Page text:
• Show support: Support the decision-making capacity of your teen. Give them the tools to succeed and trust they will make the right decision.
  • Set a good example: Preventing drug misuse starts with you. Demanding a teen to abstain from drugs while you drink alcohol regularly will not work. Model what you are asking of your teen and set a good example, and you can come to an agreement together.

Warning Signs of Drug Use in Teens

Drug use in teens can be hard to spot. Part of normal growth and development during the teenage years is shifting friendships, identities and moods. To identify drug use, one must be able to spot a change that is outside of normal.

Some warning signs of drug use in teens include:

  • Being more tired and sad than normal
  • Changes in their eating habits
  • Having high energy, talking fast or saying things that do not make sense
  • Losing interest in their favorite things
  • Missing important appointments
  • Not taking care of themselves when they used to — for example, not taking showers, changing clothes or brushing their teeth
  • Problems at work or school
  • Sleeping at strange hours

Help for Teen Addiction

Teen addiction should be acted on immediately. Teenagers with a drug or alcohol addiction are very likely to develop substance use disorder as an adult.

If you are worried about your teen and think they are suffering from a drug or alcohol addiction, speak with them first. If you both determine that treatment is a good next step, The Recovery Village is here to help. Contact us today to speak with a representative who can help determine the appropriate next steps for you and your family.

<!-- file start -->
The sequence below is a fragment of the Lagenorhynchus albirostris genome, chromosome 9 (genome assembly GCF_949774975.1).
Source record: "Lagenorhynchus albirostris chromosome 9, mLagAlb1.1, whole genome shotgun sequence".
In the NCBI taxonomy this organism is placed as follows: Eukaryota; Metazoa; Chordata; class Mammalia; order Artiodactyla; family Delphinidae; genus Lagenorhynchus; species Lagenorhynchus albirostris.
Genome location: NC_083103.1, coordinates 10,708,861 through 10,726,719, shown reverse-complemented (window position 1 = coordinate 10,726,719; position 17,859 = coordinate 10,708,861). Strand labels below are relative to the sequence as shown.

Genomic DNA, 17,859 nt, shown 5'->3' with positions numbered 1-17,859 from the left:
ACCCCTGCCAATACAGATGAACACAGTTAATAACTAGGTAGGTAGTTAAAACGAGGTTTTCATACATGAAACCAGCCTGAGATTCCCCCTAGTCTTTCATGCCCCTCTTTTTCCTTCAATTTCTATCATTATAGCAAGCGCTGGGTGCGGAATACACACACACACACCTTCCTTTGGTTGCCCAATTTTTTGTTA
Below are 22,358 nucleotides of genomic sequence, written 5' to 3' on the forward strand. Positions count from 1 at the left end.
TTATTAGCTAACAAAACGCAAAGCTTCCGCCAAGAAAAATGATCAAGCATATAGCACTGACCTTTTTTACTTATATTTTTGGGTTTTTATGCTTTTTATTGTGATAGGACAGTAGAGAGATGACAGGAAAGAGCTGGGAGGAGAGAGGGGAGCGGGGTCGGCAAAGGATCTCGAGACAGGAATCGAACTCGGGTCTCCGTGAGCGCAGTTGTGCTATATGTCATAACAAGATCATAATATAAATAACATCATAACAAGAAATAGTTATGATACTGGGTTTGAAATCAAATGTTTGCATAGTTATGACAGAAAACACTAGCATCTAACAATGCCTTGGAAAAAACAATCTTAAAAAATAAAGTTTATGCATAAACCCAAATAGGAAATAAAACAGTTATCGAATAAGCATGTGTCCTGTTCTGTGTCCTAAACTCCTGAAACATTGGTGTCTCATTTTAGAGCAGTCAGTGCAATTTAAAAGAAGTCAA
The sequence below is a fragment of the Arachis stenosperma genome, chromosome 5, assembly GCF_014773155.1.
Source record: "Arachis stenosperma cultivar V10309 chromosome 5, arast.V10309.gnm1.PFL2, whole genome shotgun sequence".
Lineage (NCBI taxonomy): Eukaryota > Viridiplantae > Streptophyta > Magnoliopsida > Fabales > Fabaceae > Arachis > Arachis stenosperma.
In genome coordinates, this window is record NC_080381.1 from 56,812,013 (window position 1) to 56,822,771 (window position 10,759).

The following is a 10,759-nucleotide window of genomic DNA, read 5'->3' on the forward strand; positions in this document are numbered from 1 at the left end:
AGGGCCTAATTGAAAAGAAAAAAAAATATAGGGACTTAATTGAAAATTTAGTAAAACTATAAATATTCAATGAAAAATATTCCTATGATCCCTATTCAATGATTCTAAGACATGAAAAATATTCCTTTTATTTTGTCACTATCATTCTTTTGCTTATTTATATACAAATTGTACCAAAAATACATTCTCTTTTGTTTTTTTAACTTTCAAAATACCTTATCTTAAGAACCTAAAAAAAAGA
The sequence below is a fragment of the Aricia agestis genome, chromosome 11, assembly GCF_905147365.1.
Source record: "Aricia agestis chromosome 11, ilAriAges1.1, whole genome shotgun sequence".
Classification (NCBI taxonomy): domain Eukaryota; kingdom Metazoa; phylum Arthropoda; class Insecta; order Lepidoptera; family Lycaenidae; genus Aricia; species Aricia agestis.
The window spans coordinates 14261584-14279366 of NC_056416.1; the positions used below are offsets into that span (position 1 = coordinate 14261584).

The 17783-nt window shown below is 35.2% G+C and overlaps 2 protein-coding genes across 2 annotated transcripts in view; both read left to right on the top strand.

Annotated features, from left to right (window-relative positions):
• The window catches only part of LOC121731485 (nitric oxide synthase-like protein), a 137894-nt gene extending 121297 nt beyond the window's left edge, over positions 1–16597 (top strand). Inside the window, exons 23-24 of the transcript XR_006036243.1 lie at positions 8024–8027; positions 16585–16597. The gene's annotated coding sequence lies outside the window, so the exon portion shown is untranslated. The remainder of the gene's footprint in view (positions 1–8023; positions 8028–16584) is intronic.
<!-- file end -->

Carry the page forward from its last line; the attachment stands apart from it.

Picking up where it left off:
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Editor – Jonathan Strum
Jonathan Strum graduated from the University of Nebraska Omaha with a Bachelor's in Communication in 2017 and has been writing professionally ever since. Read more
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Medically Reviewed By – Dr. Conor Sheehy, PharmD, BCPS, CACP
Dr. Sheehy completed his BS in Molecular Biology at the University of Idaho and went on to complete his Doctor of Pharmacy (PharmD) at the University of Washington in Seattle. Read more

American College of Academic Addiction Medicine. “About Us – American College of Academi[…] Addiction Medicine.” 2010. Accessed July 23, 2019.

Kandel, Eric; Kandel, Denise. “A Molecular Basis for Nicotine as a Gateway Drug | NEJM.” New England Journal of Medicine, 2014. Accessed July 23, 2019.

Mayo Clinic. “Teen Drug Abuse: Help Your Teen Avoid Drugs.” Mayo Clinic, 2019. Accessed July 23, 2019.

National Institute on Drug Abuse. “Is Marijuana a Gateway Drug?” 2019. Accessed July 23, 2019.

National Institute on Drug Abuse. “What Are Some Signs and Symptoms of Some[…] a Drug Use Problem?” Easy to Read Drug Facts, October 12, 2018. Accessed July 23, 2019.

Vanyukov, Michael M.; et al. “Common Liability to Addiction and ‘Gat[…]tionary Perspective.” Drug and Alcohol Dependence, 2012. Accessed July 23, 2019.

Volkow, Nora D.; et al. “Adverse Health Effects of Marijuana Use.” New England Journal of Medicine, 2014. Accessed July 23,

Medical Disclaimer

The Recovery Village aims to improve the quality of life for people struggling with substance use or mental health disorder with fact-based content about the nature of behavioral health conditions, treatment options and their related outcomes. We publish material that is researched, cited, edited and reviewed by licensed medical professionals. The information we provide is not intended to be a substitute for professional medical advice, diagnosis or treatment. It should not be used in place of the advice of your physician or other qualified healthcare providers.